White House mounts staunch defense of Kushner


The White House on Tuesday offered a vigorous defense of President Trump’s embattled adviser and son-in-law, Jared Kushner. 

Press secretary Sean Spicer sought to cast doubt on the veracity of media reports that Kushner had sought a secret communications channel with Russia during the presidential transition, while simultaneously defending Kushner’s alleged conduct.

“Your question assumes a lot of facts that are not substantiated by anything but anonymous sources that are being leaked out,” Spicer told reporters during the White House’s first daily press briefing since Trump’s nine-day trip overseas. 

But Spicer also pointed to remarks from senior administration officials that “in general terms … back channels are an appropriate part of diplomacy.”

He declined to confirm the details of Kushner’s December meeting with the Russian ambassador, including what the president knew and what was discussed.

{mosads}Earlier in the day, the Trump retweeted a single-source Fox News article reporting that the Russian ambassador, not Kushner, had suggested a secure back channel for communication.

The heightened scrutiny of Kushner comes after reports that he is now a focus of the federal probe into Russian interference in the presidential election.

The New York Times reported Monday that federal investigators are examining a separate December meeting between Kushner and a Russian banker who has deep ties to Russian intelligence. Current and former U.S. officials told the Times that the meeting might have been part of an effort by Kushner to establish a direct line to the Kremlin outside of established diplomatic channels.

Trump has cut loose other close advisors in the past — like former national security adviser Michael Flynn and former campaign manager Paul Manafort — when the scrutiny over their relationships to Russia became too hot.

But Kushner is family — and by all accounts, Trump views family loyalty as paramount.

“Jared is in a very unique position, as is Ivanka [Trump], being the only family members on the executive White House team. They’re not going to be summarily fired like a staffer would,” said Matt Mackowiack, a Republican strategist and a contributor to The Hill.

“My sense is Jared is going to have a longer leash and would be treated differently.”

Both national security adviser H.R. McMaster and Homeland Security Secretary John Kelly over the weekend downplayed the reports of the request for a back channel, which came before Trump’s inauguration. 

Kelly told ABC’s Martha Raddatz that a back channel would be “both normal … and acceptable.”

McMaster told reporters during a brief press briefing in Italy over the weekend that he was “not concerned” by the reports.

“We have back-channel communications with any number of individual [countries],” McMaster said. “Generally speaking, about back-channel communications, what that allows you to do is communicate in a discreet manner.”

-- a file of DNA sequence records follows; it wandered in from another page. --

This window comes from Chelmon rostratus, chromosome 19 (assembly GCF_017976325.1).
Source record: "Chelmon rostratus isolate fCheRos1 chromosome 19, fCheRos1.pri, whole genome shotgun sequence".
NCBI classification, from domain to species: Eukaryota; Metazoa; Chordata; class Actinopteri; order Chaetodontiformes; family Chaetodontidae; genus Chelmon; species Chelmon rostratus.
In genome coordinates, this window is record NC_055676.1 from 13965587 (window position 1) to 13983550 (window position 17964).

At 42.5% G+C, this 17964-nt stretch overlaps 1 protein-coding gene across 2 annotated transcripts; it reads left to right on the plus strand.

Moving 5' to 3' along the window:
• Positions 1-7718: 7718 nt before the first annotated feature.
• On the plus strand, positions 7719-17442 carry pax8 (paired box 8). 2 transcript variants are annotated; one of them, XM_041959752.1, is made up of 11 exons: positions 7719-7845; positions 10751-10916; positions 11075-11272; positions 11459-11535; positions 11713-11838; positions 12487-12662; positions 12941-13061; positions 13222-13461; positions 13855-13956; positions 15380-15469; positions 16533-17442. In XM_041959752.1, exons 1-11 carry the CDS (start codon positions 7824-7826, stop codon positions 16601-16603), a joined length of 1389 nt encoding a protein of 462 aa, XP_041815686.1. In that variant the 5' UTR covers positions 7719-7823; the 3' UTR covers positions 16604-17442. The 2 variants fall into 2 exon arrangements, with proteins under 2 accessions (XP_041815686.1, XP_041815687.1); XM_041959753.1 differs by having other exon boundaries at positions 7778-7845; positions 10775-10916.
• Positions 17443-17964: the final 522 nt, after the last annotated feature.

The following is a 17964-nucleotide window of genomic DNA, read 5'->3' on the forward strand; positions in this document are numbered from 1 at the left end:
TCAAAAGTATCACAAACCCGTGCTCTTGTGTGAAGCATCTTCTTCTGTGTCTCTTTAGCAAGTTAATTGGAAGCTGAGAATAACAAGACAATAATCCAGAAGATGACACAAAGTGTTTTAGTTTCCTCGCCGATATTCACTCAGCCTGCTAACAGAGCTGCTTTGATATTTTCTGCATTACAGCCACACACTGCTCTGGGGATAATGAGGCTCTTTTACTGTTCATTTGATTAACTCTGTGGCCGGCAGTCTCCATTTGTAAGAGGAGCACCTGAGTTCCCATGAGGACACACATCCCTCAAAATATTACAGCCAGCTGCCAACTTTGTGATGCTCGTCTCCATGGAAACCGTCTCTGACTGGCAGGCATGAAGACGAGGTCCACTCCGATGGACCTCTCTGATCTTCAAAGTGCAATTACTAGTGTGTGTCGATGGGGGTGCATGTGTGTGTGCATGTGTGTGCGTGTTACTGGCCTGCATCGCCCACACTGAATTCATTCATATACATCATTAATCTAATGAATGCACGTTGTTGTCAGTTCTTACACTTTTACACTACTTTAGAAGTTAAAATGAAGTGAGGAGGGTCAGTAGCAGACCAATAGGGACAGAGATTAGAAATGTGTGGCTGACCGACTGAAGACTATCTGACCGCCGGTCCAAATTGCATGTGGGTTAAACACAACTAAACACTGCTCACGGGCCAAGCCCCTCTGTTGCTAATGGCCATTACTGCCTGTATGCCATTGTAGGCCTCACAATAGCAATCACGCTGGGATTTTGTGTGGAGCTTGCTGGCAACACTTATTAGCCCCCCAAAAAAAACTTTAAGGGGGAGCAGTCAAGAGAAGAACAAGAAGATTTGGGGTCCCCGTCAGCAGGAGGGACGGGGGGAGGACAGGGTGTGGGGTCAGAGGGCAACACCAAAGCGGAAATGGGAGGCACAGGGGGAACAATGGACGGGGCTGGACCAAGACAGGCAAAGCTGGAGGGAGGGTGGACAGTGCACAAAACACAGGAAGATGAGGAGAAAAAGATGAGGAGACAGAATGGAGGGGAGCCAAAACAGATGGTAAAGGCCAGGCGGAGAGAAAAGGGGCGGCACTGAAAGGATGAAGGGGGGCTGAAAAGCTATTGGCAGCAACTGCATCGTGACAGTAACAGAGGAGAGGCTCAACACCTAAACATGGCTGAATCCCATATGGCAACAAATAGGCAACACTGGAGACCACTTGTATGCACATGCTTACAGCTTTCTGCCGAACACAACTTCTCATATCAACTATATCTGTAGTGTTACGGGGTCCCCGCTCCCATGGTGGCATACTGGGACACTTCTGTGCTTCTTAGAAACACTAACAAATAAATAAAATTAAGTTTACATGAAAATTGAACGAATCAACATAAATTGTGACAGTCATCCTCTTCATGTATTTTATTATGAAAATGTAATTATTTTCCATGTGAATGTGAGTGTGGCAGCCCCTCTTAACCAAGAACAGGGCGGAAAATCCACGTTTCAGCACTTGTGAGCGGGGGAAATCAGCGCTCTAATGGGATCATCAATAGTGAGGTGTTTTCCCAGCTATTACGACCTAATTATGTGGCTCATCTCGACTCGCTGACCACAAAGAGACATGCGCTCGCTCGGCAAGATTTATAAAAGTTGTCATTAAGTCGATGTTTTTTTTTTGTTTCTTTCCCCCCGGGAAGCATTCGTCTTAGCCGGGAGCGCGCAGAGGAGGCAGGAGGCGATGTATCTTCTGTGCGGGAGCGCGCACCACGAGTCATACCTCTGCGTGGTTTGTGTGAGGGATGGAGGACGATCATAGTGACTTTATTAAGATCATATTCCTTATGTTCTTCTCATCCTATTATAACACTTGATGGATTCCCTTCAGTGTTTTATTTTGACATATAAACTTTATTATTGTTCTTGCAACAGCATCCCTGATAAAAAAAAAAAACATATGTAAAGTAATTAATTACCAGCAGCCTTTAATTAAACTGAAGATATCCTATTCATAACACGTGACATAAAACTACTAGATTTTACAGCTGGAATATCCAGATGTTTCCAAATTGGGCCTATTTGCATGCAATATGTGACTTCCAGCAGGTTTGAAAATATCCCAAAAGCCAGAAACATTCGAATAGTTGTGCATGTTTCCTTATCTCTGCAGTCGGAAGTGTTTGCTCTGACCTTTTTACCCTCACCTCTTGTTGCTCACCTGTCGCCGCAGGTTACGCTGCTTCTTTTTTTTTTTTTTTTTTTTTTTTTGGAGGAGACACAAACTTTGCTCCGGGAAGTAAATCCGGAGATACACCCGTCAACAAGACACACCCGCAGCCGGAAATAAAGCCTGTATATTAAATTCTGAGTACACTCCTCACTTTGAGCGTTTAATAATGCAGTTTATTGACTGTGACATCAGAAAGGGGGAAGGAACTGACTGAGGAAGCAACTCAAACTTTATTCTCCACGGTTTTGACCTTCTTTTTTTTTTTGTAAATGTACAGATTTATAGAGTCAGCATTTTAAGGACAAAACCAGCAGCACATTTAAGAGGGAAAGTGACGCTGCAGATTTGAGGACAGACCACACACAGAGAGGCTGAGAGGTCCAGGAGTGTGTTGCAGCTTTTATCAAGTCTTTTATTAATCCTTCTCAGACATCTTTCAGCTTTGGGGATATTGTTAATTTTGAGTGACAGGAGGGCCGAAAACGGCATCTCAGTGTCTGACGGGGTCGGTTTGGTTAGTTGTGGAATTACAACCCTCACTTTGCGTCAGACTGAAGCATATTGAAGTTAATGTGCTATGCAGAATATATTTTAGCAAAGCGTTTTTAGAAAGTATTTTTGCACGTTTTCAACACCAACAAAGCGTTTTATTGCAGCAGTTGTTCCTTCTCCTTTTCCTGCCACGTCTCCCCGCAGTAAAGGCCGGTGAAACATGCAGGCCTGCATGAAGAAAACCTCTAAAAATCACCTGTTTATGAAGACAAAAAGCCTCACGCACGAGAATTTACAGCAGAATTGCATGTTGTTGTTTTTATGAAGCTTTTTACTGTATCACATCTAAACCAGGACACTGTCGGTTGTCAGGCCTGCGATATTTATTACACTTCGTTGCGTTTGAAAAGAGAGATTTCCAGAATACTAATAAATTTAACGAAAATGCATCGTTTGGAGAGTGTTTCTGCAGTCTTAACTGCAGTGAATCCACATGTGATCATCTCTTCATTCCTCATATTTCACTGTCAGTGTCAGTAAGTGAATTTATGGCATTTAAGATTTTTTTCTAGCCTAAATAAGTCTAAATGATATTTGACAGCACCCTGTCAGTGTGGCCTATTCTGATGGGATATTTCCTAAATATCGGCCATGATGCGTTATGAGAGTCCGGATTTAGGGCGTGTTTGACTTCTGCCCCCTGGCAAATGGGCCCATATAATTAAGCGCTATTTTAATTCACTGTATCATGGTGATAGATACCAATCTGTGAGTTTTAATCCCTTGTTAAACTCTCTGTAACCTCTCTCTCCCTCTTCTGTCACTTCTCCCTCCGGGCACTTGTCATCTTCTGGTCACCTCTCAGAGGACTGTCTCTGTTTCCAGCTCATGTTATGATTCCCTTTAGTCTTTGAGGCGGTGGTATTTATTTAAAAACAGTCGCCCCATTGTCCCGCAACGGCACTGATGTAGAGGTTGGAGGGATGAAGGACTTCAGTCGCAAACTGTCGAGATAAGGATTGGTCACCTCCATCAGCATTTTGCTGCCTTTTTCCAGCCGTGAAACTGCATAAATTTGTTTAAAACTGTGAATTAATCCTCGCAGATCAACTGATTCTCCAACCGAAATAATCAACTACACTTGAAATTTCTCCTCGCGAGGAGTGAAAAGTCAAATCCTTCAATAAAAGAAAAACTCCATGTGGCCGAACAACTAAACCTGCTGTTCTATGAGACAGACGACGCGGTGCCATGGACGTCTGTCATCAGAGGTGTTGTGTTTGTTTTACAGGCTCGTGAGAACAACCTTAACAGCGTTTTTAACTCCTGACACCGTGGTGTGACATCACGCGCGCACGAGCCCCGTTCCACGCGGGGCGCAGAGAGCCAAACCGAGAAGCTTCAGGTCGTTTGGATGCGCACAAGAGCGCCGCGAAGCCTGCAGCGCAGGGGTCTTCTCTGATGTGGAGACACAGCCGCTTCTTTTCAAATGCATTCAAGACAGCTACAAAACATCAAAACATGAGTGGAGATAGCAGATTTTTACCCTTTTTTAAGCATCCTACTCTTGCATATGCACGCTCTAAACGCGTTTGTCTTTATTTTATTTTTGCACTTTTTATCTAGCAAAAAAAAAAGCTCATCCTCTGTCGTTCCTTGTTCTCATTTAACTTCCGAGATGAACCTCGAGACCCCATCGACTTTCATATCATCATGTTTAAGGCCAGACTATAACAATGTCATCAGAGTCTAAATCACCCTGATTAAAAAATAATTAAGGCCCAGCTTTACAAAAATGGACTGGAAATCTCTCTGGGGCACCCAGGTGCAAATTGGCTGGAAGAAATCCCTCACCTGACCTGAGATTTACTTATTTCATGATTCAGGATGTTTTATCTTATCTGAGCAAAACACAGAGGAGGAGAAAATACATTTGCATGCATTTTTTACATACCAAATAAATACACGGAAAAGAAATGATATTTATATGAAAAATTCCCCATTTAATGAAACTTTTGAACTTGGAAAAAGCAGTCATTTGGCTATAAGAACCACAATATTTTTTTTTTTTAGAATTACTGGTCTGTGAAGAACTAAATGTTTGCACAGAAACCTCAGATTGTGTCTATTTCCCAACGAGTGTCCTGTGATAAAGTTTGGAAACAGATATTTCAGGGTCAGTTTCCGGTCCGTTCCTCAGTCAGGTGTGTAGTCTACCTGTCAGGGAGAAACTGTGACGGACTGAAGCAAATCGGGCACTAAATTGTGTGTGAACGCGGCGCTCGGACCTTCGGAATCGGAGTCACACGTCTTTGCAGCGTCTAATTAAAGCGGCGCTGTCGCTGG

Nevertheless, Kushner’s rising profile in the federal and congressional investigations into Russian interference in the election appears to have put strain on his relationship with the president.

Reports have indicated that Kushner is now included in Trump’s regular dressing-down of aides and officials.

And Trump was reportedly annoyed by the blowback in the press after Kushner’s sister, Nicole Meyer, touted a controversial U.S. visa program when seeking investment money for Kushner Companies from Chinese financiers. Meyer mentioned that Kushner had recently joined the administration.

The tension has raised questions about Kushner’s future in the White House, where he has a broad portfolio that includes revamping the federal bureaucracy and peace in the Middle East.

The Washington Post reported Tuesday that while Kushner is “weary” of the 24/7 media frenzy, those close to him say he has no plans to take a reduced role. 

“I think the only way Jared and Ivanka leave is if they say, ‘This is bull—t — I’m going home, turns out making millions of dollars is more fun than dealing with this every day,’ ” said a former Trump adviser.

Although he is now under fierce scrutiny over the Russia meeting, Kushner has at times been viewed as a moderating influence on his firebrand father-in-law. Some reports suggest he has advocated against the U.S. withdrawal from the Paris climate accord, for example.

And he planned the first half of the president’s recent trip overseas, which included the stops in Saudi Arabia, Israel and the Vatican — what was generally seen as the more successful leg of the nine-day tour.

“I think it would be inevitable for it to put a strain on the relationship — but Jared isn’t simply a negative on the team. He obviously is trusted,” Mackowiack said.

Much will depend on the trajectory of the various investigations that now include Kushner — and how much leaks out to the media.

Kushner has already volunteered through counsel to cooperate with the congressional investigations into Russian meddling in the election. Those probes include a look at communications between Russian intelligence and Trump campaign officials.

Some Democrats have called for a review of Kushner’s security clearance — or even resignation or prosecution — noting that Kushner initially failed to disclose three contacts with Russian officials during and after the 2016 campaign on his security clearance form. 

But allies of the president suggest that even if Kushner steps back from his White House role, it would be unlikely to ease any of the pressure on the president over Russia.

“The administration will not get any credit should Jared resign,” said former Trump campaign aide Sam Nunberg, arguing that “they’re just going to go after somebody else.”

Jonathan Easley contributed.

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